# The Navier-Stokes Equations

A simple introduction to a million dollar problem

Summer, what a beautiful time. Everyone loves standing on the water’s edge watching the waves breaking on the shore. But how many of you have ever wondered about the extreme complexity of the movement of the water? It seems smooth and regular but as soon as a wave breaks on the sand it splits into hundreds of different currents and bubbles. It became completely unpredictable.This incredible complexity is regulated by the Navier-Stokes equations.

Most people are familiar with Newton’s second law of motion. It says that the force on an object is equal to its mass multiplied by the acceleration of the object.

This equation applies to every macroscopic object in the world. However, if you want to know the behavior of fluids you need something else.

What you want are the Navier-Stokes equations. They are used by engineers and physicists all over the world in many fields, which go from aircraft design to blood circulation. They are also very complicated to solve and that is why they are one of the seven *Millennium Prize Problem*. Solving one of these problems will win you a million dollars, and here is one of them.

As with any advanced equation, it can be intimidating, but the concepts they represent are not too complicated. We will explore what they mean piece by piece, to understand why they are so important.

# Introduction

Before we begin we have to make some assumptions.

First, we are working with Newtonian fluids. This is the simplest mathematical way to account for viscosity in a fluid. There are no real fluids that fall perfectly under this category but in most cases, air and water can be treated as a Newtonian fluid. The other very important hypothesis we’re making is that the fluid is incompressible. This means that its density, rho, is a constant.

## Conservation of mass

The first equation tells us that the mass of fluid we are working on is conserved. The fluid can change its shape but this equation tells us that the mass is the same form start to finish.

Now let’s talk math. The letter *u* represents the velocity of the fluid and it is a vector. It has three components, we can call them *u, v, w* and they represent the velocity of the fluid in the *x, y,* and *z-direction*. The greek letter nabla *∇* followed by a dot is the divergence operator. This means that we have to differentiate its components in every direction (in this case *x, y, z*).

The first derivative is telling us how the *x* component of the velocity is changing as we move on the *x-direction*. The same is true for the other two derivatives. Because this equation is equal to zero, it is showing us that the mass is conserved.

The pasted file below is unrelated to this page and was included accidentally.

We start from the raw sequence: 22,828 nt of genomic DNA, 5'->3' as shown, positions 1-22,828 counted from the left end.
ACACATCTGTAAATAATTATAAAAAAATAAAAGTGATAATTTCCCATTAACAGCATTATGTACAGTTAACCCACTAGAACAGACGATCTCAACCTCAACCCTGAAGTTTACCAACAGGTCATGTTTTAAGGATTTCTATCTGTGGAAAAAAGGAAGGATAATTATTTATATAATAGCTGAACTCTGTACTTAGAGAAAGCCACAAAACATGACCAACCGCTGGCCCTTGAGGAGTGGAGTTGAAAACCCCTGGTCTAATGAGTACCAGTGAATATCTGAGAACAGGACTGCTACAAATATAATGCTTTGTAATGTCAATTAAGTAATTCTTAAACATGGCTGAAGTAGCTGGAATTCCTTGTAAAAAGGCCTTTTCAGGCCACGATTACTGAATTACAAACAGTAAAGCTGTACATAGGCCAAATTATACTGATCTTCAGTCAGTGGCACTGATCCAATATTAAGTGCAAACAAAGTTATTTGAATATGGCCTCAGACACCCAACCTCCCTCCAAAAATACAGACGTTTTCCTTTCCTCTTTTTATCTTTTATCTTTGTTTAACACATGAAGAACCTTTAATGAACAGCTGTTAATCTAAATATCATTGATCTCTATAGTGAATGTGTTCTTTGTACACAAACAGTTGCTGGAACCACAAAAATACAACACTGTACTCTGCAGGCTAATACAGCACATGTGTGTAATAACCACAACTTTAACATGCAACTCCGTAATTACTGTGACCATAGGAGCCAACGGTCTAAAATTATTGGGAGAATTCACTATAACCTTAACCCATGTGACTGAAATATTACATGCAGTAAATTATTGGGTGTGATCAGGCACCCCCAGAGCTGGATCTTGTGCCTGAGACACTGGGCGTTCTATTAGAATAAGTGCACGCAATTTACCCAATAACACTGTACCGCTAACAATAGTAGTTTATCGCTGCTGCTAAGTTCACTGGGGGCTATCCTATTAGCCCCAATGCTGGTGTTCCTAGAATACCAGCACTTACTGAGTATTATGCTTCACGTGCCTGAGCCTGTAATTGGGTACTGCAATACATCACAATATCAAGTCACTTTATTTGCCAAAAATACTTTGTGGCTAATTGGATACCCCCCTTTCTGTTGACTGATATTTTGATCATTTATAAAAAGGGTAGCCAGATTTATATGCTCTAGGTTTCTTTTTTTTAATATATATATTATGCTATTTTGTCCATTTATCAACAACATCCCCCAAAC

## Conservation of momentum

The second equation is actually a set of three differential equations. This is the one that can be described as Newton’s second law for the fluids. If we expand the expression we obtain a complex system.

Since it is a lot simpler to understand, we are going to concentrate on the conservation of momentum not expanded.

When we work with fluids we can say that mass and density are the same things (as long as their volume is the same). If we are considering two fluids, we can say that the denser one is the “heavier” one (e.g. mercury and water). In this case, the greek letter *ρ (rho)* is the density of the fluid.

We have the mass, now to go back to Newton’s second law we need the acceleration. That is exactly the result of the time derivative of the velocity vector.

Now, all we have left are the terms on the right side of the equal sign, and those represent all the forces that are applied to the fluid.

The first term *∇p* is the gradient of the pressure. It represents the difference in pressure in the space where the fluid is contained. For example, if there is a zone with low pressure and another with a higher pressure the fluid will move from the high-pressure section to the lower one. The gradient of *p* is saying all of that.

The second term* *describes the viscosity of the fluid. Think about two different liquids, like water and honey. When you pour a glass of water it falls quickly and easily. When you do the same thing with honey it is sticky and it pours very slowly. This is what that expression is saying.